Charles Spurgeon, often referred to as “the prince of preachers,” has had significant trans-Atlantic influence over the last two centuries in terms of ministry practice, preaching, and devotional Christianity. He has, however, at times received scant attention in the world of academia, perhaps due to his focus on reaching the common man through his ministry, and not writing works of great theological weight. Nevertheless, when considering the staggering number of sermons preached and works written, all with attentiveness to theologically acumen, Spurgeon is certainly worthy of attention in the academic world. Peter Morden, in his work Communion with Christ and His People, offers to readers a distinctive, thorough, and rigorous investigation of the spiritual practices of Spurgeon that sustained him in a lifetime of frenetic ministry.
Morden is Vice Principal of Spurgeon’s College and Professor of Church History and Spirituality. This book is a revision of his dissertation, focusing on the diverse range of factors that affected Spurgeon’s spirituality. Due to the various ways in which the term “spirituality” can be understood, the author specifies his meaning and asserts that Christian spirituality embodies both the interior life of the soul and the concrete ways this interior life is expressed and lived out. Thus, “spirituality is understood as being concerned with the conjunction of theology, prayer, and practical Christianity” (p. 3). In seeking to demonstrate the internal and external aspects of Spurgeon’s spirituality, Morden argues that the phrase “communion with Christ and his people” represents the integrating theme of Spurgeon’s approach to spirituality (p. 14). As such, each portion of spirituality discussed has both personal and corporate aspects.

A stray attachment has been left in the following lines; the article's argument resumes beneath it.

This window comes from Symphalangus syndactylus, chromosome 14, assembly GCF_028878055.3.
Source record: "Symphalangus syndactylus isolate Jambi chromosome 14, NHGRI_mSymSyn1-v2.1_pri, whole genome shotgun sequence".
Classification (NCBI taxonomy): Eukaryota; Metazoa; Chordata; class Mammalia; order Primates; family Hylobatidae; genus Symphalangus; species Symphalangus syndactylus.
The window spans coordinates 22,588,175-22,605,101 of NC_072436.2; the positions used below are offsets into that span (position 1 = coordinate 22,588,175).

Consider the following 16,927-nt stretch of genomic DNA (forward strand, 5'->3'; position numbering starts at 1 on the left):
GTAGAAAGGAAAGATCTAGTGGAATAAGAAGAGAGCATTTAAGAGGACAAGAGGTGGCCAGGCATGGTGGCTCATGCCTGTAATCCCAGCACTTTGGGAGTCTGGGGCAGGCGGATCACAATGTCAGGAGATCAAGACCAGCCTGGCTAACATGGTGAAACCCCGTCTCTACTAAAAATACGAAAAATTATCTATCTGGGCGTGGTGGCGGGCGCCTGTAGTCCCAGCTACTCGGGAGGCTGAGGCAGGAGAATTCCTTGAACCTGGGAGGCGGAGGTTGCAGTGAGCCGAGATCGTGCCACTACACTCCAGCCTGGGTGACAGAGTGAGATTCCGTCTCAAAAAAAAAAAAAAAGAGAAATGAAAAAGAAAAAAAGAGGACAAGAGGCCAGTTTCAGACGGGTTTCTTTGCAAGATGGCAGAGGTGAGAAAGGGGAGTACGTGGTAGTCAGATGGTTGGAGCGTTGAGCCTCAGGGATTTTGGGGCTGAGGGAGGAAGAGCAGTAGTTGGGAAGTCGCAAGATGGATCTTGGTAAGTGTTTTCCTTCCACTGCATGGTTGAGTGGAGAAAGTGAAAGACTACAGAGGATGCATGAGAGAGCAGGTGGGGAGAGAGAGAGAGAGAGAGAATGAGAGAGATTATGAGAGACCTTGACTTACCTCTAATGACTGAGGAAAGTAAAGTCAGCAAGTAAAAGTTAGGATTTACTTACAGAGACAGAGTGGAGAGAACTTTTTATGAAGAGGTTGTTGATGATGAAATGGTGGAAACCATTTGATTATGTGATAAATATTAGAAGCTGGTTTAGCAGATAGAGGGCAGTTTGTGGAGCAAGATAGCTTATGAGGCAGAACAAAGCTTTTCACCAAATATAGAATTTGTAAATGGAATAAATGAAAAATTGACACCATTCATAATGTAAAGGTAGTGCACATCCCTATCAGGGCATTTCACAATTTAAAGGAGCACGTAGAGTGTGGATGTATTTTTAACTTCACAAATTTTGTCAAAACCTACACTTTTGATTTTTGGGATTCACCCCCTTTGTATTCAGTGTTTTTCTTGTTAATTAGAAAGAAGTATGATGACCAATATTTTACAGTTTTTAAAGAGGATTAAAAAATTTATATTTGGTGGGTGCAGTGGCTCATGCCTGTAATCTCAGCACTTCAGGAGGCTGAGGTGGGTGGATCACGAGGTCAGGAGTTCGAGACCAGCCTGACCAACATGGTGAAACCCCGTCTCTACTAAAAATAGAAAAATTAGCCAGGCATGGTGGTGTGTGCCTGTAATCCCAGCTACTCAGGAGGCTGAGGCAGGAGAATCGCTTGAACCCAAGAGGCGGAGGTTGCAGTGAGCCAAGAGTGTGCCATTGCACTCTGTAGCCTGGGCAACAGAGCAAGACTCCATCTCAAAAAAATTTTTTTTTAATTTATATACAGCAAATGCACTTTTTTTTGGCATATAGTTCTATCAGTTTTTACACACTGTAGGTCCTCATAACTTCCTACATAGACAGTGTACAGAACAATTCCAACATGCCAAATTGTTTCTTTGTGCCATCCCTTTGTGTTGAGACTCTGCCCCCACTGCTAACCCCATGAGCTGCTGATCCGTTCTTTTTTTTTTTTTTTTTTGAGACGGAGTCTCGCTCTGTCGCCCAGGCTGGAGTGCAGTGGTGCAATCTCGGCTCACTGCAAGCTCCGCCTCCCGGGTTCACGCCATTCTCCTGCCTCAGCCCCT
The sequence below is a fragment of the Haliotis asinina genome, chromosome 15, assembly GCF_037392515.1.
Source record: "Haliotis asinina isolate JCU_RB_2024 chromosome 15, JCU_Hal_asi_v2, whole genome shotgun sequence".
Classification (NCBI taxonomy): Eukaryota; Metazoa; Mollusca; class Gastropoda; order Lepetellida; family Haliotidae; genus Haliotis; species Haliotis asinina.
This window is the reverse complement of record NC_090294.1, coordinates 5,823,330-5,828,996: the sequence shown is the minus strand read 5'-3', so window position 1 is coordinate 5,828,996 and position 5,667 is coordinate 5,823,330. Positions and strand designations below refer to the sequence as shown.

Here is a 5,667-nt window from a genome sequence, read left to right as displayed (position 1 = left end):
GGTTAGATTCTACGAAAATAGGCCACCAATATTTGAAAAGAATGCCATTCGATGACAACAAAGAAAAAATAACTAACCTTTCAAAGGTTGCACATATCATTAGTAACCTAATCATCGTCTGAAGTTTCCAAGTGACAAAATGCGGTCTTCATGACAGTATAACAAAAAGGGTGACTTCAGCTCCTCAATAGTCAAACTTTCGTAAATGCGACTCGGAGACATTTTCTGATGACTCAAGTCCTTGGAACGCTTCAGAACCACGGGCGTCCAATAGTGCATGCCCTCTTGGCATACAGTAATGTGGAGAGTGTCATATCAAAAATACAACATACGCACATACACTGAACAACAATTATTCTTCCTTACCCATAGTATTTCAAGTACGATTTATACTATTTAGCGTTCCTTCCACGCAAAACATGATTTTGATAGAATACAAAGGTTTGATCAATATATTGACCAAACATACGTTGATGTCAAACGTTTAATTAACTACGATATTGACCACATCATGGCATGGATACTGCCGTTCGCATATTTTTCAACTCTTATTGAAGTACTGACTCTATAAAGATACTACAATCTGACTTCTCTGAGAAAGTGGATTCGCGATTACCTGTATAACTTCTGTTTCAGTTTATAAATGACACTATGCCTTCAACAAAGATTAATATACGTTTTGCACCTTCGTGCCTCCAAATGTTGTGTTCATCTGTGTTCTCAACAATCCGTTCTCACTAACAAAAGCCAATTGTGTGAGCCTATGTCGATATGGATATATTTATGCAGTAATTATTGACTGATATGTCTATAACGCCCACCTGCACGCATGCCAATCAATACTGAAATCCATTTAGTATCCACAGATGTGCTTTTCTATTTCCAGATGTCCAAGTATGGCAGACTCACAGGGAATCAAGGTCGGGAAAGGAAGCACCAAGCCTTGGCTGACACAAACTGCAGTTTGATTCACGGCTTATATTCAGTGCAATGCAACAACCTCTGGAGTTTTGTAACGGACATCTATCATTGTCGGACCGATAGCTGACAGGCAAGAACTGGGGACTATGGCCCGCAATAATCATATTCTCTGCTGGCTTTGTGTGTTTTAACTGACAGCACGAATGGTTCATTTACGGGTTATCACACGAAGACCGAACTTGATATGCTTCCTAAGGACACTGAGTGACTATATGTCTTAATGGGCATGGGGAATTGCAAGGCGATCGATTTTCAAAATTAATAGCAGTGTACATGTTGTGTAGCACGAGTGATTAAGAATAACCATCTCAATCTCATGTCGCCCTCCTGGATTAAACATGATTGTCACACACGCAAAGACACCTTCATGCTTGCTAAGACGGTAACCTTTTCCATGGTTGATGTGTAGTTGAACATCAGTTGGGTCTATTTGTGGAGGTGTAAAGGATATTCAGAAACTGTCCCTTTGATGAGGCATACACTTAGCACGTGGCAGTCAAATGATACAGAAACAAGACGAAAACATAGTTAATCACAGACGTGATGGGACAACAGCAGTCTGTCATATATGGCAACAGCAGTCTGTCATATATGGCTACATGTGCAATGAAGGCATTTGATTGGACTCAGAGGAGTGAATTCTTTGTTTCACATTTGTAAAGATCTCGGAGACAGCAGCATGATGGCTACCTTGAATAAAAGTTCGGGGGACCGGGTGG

The work is structured in such a way as to follow the historical chronology of Spurgeon’s life, though several chapters simply refer to these spiritual realities as seen in his overall ministry. Utilizing an extensive amount of primary source material, the author begins (chapter 2) with the “Puritan piety” of Spurgeon, discussing his upbringing around such authors as Watson, Brooks, and Bunyan, and his reception of Calvinistic theology. From these roots, chapter 3 discusses conversionism, a key facet of evangelicalism, as outlined by David Bebbington. This chapter discusses Spurgeon’s own conversion, while also highlighting his Calvinist soteriology that gave rise to a zeal for evangelism, which he considered to be a key mark of the spirituality of the Christian. His understanding of conversion was also tightly tied to his theology of baptism (chapter 4). Rejecting baptismal regeneration outright, Spurgeon highly valued his own baptism and believed, “Being baptized as a believer was a crucial next step following conversion, establishing him on the path of discipleship, a pilgrimage that was both with Christ and to Christ” (105).